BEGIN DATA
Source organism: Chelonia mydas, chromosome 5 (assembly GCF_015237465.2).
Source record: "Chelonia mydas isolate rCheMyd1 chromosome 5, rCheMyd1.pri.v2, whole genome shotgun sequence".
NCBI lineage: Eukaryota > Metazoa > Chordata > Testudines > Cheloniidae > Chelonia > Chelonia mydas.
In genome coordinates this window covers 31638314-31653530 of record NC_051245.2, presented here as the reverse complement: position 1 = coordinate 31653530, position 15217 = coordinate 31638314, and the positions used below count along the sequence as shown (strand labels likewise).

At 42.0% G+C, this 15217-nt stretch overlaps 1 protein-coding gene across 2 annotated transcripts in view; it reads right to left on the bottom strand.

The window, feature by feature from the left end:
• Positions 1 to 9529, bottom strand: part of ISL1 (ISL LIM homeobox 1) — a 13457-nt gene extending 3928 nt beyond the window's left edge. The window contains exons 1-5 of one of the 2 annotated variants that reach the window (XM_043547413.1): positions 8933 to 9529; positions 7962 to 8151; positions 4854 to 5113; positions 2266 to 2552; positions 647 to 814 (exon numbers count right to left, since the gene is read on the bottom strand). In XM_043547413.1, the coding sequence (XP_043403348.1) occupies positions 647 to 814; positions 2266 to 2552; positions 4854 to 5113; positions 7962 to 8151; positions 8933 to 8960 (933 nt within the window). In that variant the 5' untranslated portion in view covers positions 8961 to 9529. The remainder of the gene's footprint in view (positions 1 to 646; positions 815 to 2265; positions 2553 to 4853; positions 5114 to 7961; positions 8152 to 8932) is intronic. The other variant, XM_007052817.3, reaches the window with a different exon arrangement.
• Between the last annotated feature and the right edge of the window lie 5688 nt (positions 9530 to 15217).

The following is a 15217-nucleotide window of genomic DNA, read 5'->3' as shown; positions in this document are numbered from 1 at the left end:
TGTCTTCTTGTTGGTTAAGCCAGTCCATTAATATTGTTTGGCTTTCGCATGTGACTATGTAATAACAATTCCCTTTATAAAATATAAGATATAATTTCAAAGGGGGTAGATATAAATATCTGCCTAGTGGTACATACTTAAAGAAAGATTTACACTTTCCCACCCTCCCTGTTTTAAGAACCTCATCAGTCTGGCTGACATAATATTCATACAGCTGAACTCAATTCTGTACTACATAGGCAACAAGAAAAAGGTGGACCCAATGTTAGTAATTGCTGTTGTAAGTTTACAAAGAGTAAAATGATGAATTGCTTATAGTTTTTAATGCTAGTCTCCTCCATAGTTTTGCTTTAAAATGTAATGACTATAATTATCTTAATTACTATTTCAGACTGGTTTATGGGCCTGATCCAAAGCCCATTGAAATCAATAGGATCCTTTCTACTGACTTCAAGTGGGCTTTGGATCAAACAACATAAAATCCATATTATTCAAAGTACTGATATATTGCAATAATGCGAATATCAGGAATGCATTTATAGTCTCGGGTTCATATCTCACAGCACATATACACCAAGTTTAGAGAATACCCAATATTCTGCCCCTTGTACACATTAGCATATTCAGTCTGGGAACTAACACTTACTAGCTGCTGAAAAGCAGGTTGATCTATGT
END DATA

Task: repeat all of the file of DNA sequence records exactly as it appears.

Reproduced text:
Source organism: Chelonia mydas, chromosome 5 (assembly GCF_015237465.2).
Source record: "Chelonia mydas isolate rCheMyd1 chromosome 5, rCheMyd1.pri.v2, whole genome shotgun sequence".
NCBI lineage: Eukaryota > Metazoa > Chordata > Testudines > Cheloniidae > Chelonia > Chelonia mydas.
In genome coordinates this window covers 31638314-31653530 of record NC_051245.2, presented here as the reverse complement: position 1 = coordinate 31653530, position 15217 = coordinate 31638314, and the positions used below count along the sequence as shown (strand labels likewise).

At 42.0% G+C, this 15217-nt stretch overlaps 1 protein-coding gene across 2 annotated transcripts in view; it reads right to left on the bottom strand.

The window, feature by feature from the left end:
• Positions 1 to 9529, bottom strand: part of ISL1 (ISL LIM homeobox 1) — a 13457-nt gene extending 3928 nt beyond the window's left edge. The window contains exons 1-5 of one of the 2 annotated variants that reach the window (XM_043547413.1): positions 8933 to 9529; positions 7962 to 8151; positions 4854 to 5113; positions 2266 to 2552; positions 647 to 814 (exon numbers count right to left, since the gene is read on the bottom strand). In XM_043547413.1, the coding sequence (XP_043403348.1) occupies positions 647 to 814; positions 2266 to 2552; positions 4854 to 5113; positions 7962 to 8151; positions 8933 to 8960 (933 nt within the window). In that variant the 5' untranslated portion in view covers positions 8961 to 9529. The remainder of the gene's footprint in view (positions 1 to 646; positions 815 to 2265; positions 2553 to 4853; positions 5114 to 7961; positions 8152 to 8932) is intronic. The other variant, XM_007052817.3, reaches the window with a different exon arrangement.
• Between the last annotated feature and the right edge of the window lie 5688 nt (positions 9530 to 15217).

The following is a 15217-nucleotide window of genomic DNA, read 5'->3' as shown; positions in this document are numbered from 1 at the left end:
TGTCTTCTTGTTGGTTAAGCCAGTCCATTAATATTGTTTGGCTTTCGCATGTGACTATGTAATAACAATTCCCTTTATAAAATATAAGATATAATTTCAAAGGGGGTAGATATAAATATCTGCCTAGTGGTACATACTTAAAGAAAGATTTACACTTTCCCACCCTCCCTGTTTTAAGAACCTCATCAGTCTGGCTGACATAATATTCATACAGCTGAACTCAATTCTGTACTACATAGGCAACAAGAAAAAGGTGGACCCAATGTTAGTAATTGCTGTTGTAAGTTTACAAAGAGTAAAATGATGAATTGCTTATAGTTTTTAATGCTAGTCTCCTCCATAGTTTTGCTTTAAAATGTAATGACTATAATTATCTTAATTACTATTTCAGACTGGTTTATGGGCCTGATCCAAAGCCCATTGAAATCAATAGGATCCTTTCTACTGACTTCAAGTGGGCTTTGGATCAAACAACATAAAATCCATATTATTCAAAGTACTGATATATTGCAATAATGCGAATATCAGGAATGCATTTATAGTCTCGGGTTCATATCTCACAGCACATATACACCAAGTTTAGAGAATACCCAATATTCTGCCCCTTGTACACATTAGCATATTCAGTCTGGGAACTAACACTTACTAGCTGCTGAAAAGCAGGTTGATCTATGT